“Prayer does not change God, but it changes him who prays.” - Soren Kierkegaard
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The Sultan Qaboos Grand Mosque (Arabic: جَامِع ٱلسُّلْطَان قَابُوْس ٱلْأَكْبَر, romanized: Jāmiʿ As-Sulṭān Qābūs Al-Akbar) is the largest mosque in Oman, located in the capital city of Muscat. In 1992, the then Sultan of Oman, Qaboos bin Said al Said, directed that his country should have a Grand Mosque. In 1993, a competition for the design of the proposed masque took place.
The building contract was awarded to Carillion Alawi LLC. Construction commenced in December 1994, after a site was chosen at Bausher, and it took six years and seven months to build the mosque. The mosque is made of stone, with doors, windows and embellishments made of wood and glass. Around 300,000 tons of Indian sandstone was imported for the building. Five minarets have been built around the premises of the mosque: the main minaret (90 metres) in height, and the four flanking minarets (45.5 metres) are the mosque’s chief visual features from the exterior.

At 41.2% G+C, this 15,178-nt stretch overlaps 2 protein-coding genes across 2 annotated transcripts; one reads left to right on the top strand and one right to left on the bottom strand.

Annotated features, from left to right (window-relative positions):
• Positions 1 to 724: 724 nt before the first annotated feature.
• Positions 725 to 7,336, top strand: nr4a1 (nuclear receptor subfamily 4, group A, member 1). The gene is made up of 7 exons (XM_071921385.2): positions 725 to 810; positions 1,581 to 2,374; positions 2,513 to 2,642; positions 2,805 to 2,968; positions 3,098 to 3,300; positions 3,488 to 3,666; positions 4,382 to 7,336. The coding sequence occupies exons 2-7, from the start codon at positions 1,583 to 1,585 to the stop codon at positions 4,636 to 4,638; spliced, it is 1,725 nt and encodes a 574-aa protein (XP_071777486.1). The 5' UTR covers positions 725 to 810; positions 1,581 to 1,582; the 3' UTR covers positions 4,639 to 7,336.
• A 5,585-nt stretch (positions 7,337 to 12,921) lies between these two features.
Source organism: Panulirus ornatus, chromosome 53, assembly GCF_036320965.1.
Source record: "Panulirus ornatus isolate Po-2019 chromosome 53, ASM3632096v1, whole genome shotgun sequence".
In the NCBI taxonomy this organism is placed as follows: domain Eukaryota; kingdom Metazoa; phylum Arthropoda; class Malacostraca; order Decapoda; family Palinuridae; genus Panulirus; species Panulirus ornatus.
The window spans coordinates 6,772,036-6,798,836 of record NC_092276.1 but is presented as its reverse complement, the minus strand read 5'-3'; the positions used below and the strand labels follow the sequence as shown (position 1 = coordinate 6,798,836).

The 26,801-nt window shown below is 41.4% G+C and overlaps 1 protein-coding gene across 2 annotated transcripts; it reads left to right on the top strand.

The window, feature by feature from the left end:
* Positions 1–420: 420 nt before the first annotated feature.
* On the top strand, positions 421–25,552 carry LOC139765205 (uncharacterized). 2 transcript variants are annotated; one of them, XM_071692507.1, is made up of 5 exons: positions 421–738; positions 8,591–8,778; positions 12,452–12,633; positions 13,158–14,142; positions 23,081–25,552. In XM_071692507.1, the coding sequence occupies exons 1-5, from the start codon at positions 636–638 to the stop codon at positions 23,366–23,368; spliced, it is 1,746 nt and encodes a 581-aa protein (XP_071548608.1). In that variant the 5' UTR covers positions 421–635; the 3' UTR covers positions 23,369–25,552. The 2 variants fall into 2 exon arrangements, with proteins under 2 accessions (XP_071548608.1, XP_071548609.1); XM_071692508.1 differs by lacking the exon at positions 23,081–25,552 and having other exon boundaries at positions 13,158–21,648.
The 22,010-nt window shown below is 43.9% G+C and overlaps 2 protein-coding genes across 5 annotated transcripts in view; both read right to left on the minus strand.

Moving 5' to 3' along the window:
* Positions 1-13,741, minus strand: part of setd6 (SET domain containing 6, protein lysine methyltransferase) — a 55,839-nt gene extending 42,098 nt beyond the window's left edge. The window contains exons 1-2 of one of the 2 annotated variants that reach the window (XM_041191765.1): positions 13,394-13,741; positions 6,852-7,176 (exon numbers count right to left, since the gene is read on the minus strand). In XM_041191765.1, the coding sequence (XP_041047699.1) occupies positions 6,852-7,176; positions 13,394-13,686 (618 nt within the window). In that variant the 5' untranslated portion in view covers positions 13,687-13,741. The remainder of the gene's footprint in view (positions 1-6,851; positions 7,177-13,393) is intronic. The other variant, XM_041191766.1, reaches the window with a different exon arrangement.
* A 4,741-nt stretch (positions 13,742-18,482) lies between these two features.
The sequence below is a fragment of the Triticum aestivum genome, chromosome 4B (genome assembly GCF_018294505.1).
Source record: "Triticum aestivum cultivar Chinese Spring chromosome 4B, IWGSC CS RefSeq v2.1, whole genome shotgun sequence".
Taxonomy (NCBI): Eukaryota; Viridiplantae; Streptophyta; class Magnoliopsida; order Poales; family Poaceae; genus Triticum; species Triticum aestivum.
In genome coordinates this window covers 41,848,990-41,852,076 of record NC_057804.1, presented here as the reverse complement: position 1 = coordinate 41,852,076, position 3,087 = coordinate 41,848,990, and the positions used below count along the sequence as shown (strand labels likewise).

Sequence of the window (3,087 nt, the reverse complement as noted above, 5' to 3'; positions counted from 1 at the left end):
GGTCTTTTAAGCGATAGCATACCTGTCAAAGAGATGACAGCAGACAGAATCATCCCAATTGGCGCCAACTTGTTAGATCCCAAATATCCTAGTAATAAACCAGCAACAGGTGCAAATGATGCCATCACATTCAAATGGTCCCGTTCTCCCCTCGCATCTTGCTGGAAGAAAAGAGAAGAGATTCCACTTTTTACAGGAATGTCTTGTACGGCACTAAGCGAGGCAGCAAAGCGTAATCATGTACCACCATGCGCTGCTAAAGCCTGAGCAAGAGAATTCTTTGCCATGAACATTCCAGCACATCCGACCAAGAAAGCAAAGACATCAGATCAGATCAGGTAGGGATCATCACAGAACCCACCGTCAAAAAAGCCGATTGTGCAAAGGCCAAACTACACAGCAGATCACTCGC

In the interior, the main musalla is the focus of both prayer and tourism. The prayer hall is square in shape and 74.4 by 74.4 metres has a central dome rising to a height of 50 metres above the floor. The dome is embellished spectacularly from the inside and it is a major tourist attraction in itself. The main musalla can hold over 6500 worshippers, while the women's musalla can accommodate 750 worshipers. The outer paved ground can hold 8000 worshipers and there is additional space available in the interior courtyard and the passageways, making a total capacity of up to 20,000 worshipers.
The mosque is built on a site occupying 416,000 m2, and the complex extends to cover an area of 40,000 m2. The newly built Grand Mosque was inaugurated by Sultan of Oman on May 4, 2001 to celebrate 30 years of his reign.